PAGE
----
Big Kids.

Someone once told me that if you ever have trouble understanding the actions of people around you, imagine them as little kids. Because really, we all still have the little kid versions of ourselves inside, fueling us.

This made me think of a key question:

What is your most significant memory from childhood - and how does it affect you still?

I have a couple, one "good" and one "bad."

First the bad. I have fun memories of playing touch football in the street all day, but then I'd come home starving, only to find an empty refrigerator and empty cupboards.

That’s never going to leave my brain – searching the house for ten or fifteen cents because I hadn't eaten all day.

As a kid, that feeling of hunger fueled all the little businesses I ran as a kid - shoveling snow, handing out fliers for local shops and of course, my paper route. Making extra money in those ways meant I could even buy my own lunch at school, instead of getting the free lunch my family's lack of resources "entitled" me to.

Being self-sufficient was a very proud feeling for me, and I think I've always been that hungry little kid who needs to feel self-sufficient all the time. That's what drives me in my work, what gets me to the office early, and keeps me there late - even though a lot of people think I "made it" long ago.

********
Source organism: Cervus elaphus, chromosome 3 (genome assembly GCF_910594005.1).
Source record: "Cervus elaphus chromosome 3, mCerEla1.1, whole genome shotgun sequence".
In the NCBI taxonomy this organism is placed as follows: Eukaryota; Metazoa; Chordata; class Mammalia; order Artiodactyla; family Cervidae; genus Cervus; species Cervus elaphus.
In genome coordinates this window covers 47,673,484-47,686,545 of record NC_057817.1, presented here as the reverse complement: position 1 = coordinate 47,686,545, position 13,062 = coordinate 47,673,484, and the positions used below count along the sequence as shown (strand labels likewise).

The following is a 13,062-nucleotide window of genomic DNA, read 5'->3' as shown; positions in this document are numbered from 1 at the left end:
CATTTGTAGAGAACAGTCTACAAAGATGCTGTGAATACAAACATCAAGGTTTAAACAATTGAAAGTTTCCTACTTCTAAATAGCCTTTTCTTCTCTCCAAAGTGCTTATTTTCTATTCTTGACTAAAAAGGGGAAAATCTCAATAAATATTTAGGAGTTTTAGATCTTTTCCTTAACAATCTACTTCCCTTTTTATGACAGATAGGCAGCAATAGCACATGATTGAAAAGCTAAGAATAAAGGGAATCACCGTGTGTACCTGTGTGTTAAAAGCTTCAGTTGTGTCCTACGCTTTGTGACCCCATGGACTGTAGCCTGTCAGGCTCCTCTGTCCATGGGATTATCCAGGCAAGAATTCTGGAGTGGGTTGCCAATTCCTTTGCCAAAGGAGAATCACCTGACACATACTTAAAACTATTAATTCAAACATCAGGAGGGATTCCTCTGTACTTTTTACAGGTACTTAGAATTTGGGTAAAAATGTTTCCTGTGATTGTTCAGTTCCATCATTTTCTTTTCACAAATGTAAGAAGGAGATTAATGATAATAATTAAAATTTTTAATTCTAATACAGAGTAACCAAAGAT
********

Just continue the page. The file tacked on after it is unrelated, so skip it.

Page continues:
I couldn't shake that feeling of hunger even if I wanted to.

My "good" formative childhood memory is a composition of of all those summer days when I was able to scrape together enough change to go to Yankee Stadium for a game or, when it was a lucky day, a doubleheader. My friends and I were never able to buy tickets for very good seats, but we knew a few tricks, and sometimes we could sneak down to empty spots in the closer rows.

In any case, Yankee Stadium on a summer day was a great escape from our little apartment on King's Highway in Brooklyn. It was like paradise.

I couldn't shake this love of sports - particularly live games - even if I wanted to.

(Needless to say, that passion has driven my career as well.)

Do you have childhood experiences that still drive you?

Are they driving you in the right - or wrong - directions?


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